Want your Kiwanis club to grow and thrive? Learn from the largest Kiwanis club in the Capital District.
By Julie Saetre
The Roanoke Kiwanis Club in Virginia, U.S., has served kids in its community for 102 years, and its membership roster is 150 — making it the largest Kiwanis club in the Capital District. Clearly, the club has found a formula for success.
Jeanne Bollendorf, the club’s 2022-23 vice president, shares what works for her club — and could be impactful for yours.
Be active and visible.
The Roanoke Kiwanis Club sponsors a Key Club in each of the area’s high schools, and it gives out US$50,000 in scholarships and grants each year with funds raised at its annual pancake breakfast in May. For its 100th anniversary, the club established a $400,000 accessible playground in an underserved neighborhood, and it is currently working on an adjacent nature park.
“We work really hard,” Bollendorf says. “I think one of the reasons that our club has so many members is because we have such an impact in our community. People can see it’s not just coming for lunch. We’re actually getting things done.”
Adapt to attract.
Roanoke club members recently completed a survey to determine how they should plan strategically for membership growth. One approach will focus on Gen-Xers.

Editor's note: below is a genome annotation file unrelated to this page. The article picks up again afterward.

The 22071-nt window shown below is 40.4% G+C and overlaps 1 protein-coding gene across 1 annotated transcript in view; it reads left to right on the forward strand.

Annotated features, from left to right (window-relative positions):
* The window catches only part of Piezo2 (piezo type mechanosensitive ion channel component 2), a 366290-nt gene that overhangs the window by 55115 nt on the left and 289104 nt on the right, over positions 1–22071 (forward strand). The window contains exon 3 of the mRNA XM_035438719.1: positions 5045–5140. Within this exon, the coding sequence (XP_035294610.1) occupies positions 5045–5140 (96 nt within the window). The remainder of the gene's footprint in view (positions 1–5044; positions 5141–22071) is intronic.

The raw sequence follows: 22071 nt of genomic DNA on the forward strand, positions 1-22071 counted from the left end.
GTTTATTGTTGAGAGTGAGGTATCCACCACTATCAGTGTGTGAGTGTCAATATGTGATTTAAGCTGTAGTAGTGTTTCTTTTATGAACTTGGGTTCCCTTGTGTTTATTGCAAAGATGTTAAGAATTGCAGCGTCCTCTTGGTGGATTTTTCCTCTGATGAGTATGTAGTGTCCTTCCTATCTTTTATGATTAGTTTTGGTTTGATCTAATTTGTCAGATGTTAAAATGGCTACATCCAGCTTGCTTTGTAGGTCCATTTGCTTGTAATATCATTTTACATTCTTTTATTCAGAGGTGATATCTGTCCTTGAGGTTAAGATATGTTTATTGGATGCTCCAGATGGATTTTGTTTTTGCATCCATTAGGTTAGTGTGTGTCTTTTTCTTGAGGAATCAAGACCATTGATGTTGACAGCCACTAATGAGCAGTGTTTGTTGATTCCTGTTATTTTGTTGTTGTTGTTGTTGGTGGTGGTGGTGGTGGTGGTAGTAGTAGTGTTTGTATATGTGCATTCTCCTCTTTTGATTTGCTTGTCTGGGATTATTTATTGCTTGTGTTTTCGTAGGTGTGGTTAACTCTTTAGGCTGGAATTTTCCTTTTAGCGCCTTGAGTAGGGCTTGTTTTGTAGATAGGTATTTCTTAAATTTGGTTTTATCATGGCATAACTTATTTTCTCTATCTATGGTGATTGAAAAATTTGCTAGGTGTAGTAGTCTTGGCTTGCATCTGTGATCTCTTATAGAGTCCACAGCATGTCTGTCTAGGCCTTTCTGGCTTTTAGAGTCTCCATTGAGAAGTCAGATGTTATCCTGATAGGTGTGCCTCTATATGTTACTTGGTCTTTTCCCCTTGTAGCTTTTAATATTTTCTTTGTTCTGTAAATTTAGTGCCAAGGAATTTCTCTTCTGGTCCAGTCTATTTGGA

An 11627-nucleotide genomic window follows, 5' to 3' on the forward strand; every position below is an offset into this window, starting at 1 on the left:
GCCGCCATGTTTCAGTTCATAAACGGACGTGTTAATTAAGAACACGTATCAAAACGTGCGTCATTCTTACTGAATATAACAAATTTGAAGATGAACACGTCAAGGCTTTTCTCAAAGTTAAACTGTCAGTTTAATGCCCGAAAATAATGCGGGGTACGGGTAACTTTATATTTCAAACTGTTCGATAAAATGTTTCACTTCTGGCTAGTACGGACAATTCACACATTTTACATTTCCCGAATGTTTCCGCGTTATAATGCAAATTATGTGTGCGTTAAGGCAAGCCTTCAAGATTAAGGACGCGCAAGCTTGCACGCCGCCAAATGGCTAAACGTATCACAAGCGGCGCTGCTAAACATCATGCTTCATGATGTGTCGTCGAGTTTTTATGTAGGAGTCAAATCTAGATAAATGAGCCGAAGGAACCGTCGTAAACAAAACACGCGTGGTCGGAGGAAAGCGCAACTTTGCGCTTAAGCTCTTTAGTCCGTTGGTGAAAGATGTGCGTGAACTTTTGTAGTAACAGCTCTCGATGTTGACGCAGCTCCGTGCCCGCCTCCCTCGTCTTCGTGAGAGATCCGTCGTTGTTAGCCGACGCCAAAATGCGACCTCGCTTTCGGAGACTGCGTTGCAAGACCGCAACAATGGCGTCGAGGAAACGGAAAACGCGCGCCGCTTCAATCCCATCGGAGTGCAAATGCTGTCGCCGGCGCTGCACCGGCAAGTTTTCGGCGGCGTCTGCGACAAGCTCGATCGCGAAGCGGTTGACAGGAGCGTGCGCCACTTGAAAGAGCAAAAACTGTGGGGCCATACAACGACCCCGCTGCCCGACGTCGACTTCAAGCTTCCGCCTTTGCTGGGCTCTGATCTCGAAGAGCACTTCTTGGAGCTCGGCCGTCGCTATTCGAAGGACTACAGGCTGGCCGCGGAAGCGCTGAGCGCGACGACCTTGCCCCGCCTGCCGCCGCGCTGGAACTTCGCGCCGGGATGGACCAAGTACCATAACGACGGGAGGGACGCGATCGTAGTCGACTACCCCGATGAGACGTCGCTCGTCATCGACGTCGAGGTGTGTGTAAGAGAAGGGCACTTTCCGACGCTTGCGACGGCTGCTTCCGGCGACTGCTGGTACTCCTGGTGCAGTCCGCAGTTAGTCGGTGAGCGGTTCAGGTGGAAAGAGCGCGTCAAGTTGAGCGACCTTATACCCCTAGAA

“That group does very much want to see impact, immediate impact,” Bollendorf explains. “They want to know that what they’re doing is making a difference. They don’t want to go to a lot of meetings. So those are all things that we’re going to be really focused on.”
Create community connections.
“We partner with a lot of other community groups. I think that’s really important to the success of the club,” says Bollendorf. “We can plug ourselves into coalitions of other people. Then we’re all working together.”
Make meetings meaningful.
A focus on business minutiae can make members impatient. The Roanoke club avoids boredom, Bollendorf says, with robust weekly programs.
“As the vice president,” she adds, “it’s my responsibility to coordinate all the speakers for the year. So we have a committee of volunteers who bring in very engaging speakers.”
Foster a sense of belonging.
Some Roanoke members have participated in diversity, equity and inclusion (DEI) training. And they add an extra element: belonging.
“For the past few years, we’ve had a big focus on making sure our club is a welcoming place for everyone so that the process is more holistic and organic — just making sure that people know that they are welcome in our club and that they can belong in our club,” Bollendorf says. “We work hard to bring in members who represent lots of different areas.”